Social Entrepreneurship Education Day (SEED) teaches youths about social entrepreneurship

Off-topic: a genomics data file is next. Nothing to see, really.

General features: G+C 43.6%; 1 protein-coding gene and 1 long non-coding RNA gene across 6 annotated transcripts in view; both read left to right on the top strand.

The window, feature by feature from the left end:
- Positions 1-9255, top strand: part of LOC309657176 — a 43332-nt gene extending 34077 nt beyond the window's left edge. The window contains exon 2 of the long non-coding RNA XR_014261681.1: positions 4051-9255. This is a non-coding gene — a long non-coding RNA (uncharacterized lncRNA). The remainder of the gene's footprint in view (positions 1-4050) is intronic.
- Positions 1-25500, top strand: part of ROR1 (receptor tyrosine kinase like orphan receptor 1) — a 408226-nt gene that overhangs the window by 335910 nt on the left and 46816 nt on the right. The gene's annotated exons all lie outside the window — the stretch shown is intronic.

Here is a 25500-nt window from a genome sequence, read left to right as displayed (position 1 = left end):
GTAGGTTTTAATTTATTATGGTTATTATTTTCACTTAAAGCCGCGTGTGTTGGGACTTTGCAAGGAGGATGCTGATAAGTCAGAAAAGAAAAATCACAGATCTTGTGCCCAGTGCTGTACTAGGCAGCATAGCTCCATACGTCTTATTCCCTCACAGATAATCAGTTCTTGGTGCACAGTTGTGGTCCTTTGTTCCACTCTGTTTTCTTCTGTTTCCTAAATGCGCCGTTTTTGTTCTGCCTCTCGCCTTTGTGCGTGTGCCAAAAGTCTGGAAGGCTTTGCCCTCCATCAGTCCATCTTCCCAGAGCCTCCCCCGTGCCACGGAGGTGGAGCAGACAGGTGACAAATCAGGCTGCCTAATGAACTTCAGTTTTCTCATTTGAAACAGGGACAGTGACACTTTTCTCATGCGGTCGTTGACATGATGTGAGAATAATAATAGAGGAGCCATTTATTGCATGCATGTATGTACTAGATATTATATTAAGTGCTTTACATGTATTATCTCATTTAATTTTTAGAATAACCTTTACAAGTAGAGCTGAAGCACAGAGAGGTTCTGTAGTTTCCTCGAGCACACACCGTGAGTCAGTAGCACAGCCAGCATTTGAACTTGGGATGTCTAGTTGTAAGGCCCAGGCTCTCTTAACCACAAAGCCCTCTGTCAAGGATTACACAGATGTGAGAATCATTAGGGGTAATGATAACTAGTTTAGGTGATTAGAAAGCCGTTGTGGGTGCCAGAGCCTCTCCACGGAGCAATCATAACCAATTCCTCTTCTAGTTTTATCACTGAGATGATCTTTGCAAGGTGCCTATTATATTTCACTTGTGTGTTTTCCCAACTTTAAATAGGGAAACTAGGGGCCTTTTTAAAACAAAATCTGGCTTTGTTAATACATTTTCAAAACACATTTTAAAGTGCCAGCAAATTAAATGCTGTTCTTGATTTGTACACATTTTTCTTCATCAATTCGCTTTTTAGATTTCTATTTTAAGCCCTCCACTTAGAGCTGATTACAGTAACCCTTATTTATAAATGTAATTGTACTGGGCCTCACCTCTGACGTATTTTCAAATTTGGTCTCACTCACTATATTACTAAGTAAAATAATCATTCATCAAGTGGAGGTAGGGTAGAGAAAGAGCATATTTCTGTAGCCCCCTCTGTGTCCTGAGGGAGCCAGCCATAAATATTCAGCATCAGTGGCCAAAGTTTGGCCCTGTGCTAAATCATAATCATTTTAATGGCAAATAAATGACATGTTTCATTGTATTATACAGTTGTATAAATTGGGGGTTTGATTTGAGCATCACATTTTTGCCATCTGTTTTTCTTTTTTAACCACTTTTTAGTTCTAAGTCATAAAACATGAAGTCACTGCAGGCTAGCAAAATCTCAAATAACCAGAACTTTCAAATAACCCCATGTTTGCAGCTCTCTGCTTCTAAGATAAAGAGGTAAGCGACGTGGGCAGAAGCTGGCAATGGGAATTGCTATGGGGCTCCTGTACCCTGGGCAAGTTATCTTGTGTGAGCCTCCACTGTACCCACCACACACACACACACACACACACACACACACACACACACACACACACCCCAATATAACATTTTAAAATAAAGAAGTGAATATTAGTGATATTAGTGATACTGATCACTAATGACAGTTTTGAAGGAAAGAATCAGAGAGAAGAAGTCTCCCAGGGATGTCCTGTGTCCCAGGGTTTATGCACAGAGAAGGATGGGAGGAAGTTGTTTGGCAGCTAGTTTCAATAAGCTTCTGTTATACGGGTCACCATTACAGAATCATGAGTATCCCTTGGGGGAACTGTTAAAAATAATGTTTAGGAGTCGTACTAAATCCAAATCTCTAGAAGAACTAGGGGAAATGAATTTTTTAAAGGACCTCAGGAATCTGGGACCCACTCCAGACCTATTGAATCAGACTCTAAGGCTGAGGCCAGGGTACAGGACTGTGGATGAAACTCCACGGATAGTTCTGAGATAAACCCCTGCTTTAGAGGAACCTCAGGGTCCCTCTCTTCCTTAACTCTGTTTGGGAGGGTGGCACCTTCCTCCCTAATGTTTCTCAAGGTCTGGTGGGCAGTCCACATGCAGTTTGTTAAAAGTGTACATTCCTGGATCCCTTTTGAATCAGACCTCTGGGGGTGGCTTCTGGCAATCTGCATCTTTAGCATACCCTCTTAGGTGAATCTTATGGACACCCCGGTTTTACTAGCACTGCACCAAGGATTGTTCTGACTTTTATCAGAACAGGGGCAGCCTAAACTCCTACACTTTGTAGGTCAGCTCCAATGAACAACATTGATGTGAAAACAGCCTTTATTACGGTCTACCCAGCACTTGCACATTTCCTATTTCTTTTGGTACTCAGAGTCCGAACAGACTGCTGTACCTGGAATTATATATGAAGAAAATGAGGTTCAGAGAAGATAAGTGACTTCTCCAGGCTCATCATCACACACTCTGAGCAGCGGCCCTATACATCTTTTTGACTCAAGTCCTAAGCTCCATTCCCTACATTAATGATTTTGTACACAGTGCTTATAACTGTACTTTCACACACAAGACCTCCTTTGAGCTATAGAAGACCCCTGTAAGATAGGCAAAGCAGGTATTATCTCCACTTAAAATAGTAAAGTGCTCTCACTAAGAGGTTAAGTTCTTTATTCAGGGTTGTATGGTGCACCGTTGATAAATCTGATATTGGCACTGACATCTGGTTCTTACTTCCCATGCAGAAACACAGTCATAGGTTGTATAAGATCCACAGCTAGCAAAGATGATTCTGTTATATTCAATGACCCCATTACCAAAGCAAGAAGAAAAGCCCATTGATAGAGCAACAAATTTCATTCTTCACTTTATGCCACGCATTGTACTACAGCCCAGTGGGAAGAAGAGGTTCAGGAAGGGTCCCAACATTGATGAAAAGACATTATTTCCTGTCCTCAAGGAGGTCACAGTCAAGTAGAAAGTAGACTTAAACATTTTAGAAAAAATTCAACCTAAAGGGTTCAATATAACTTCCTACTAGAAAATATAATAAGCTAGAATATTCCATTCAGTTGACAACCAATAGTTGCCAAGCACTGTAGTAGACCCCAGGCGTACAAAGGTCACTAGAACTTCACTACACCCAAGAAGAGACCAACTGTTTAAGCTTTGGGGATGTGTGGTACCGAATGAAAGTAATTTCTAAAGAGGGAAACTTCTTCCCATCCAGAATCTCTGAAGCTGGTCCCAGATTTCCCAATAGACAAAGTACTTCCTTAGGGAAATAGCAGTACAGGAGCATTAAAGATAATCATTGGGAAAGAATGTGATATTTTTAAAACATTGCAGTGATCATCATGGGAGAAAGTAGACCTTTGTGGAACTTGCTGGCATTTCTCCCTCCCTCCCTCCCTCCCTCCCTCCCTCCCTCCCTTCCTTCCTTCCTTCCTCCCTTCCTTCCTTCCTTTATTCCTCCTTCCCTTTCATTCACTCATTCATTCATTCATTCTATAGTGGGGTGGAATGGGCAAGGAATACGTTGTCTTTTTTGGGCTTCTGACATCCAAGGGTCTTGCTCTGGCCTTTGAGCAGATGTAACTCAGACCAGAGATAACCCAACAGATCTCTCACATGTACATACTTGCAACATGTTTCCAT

Stephanie Lazaro, a 7th grader at RCMA Leadership Academy in Wimauma, and Nicole Perez-Flores, an 8th grader at Bell Creek Academy in Riverview, are developing a Handbot grabbing device with a prosthetic arm to help farmworkers, the elderly and others. “Me and my teammates, we have families that worked in the fields. They had back pain,” explains 13-year-old Lazaro, who wants to become an engineer. “We wanted to do something so we can help them.” “No one deserves to suffer,” adds 13-year-old Perez-Flores, who aspires to be an entrepreneur. Both girls are planning to attend the inaugural Social Entrepreneurs Education Day Saturday, October 20, at Hillsborough Community College’s SouthShore Campus in Ruskin. Some 125 middle school, high school and college students will be narrowing in on social problems they want to solve, forming teams and developing prototypes in the day-long event. “This particular program works with high-energy creative young people and allows us to put them up on a pedestal, taking on some of the biggest challenges facing our society,” says Andy Gold, Ph.D., who is Co-Founder of Operation Startup and Assistant Professor for Entrepreneurship and Management at HCC. “I think it will be a really inspiring day on a number of different levels,” he adds. SEED Day by Operation Startup, a partnership between HCC and Hillsborough County, is free and open to the public. For more information, or to register, visit the Operation Startup website. Though this is the first SEED Day, the job of teaching youths about social entrepreneurship is well underway. Mary Beth Kerly, Co-Founder of Operation Startup, and Tracy Zuluaga, Executive Director of the Valrico-based Bright Young Minds Coalition, have been collaborating on social entrepreneurship instruction and mentoring. Both are involved in a Verizon Innovative Learning initiative, which included a summer camp Lazaro and Perez-Flores attended. During a Verizon summer camp, Lazaro, Perez-Flores and their team had to choose a development goal that solved a problem, Zuluaga says. The other team members were Kelly Ahuexoteco, Areli Gonzalez and Viridiana Guzman. “The program had so much impact that it’s difficult to quantify. We saw shy, introverted middle school girls blossom into confident, empowered young ladies,” Kerly says. Lazaro learned “you can identify ways to take action using what you have, who you know, and what you know,” Kerly points out. “During the design thinking process, she and her team came up with at least 30 ideas of how to solve that problem," Kerly adds. The girls, whose team won first place during summer camp, still are refining the product as they progress through the program this school year. For now, they have a prosthetic hand that can reach out, but not grab anything. “We will hopefully make it so it will be able to do so much more,” Perez-Flores adds.

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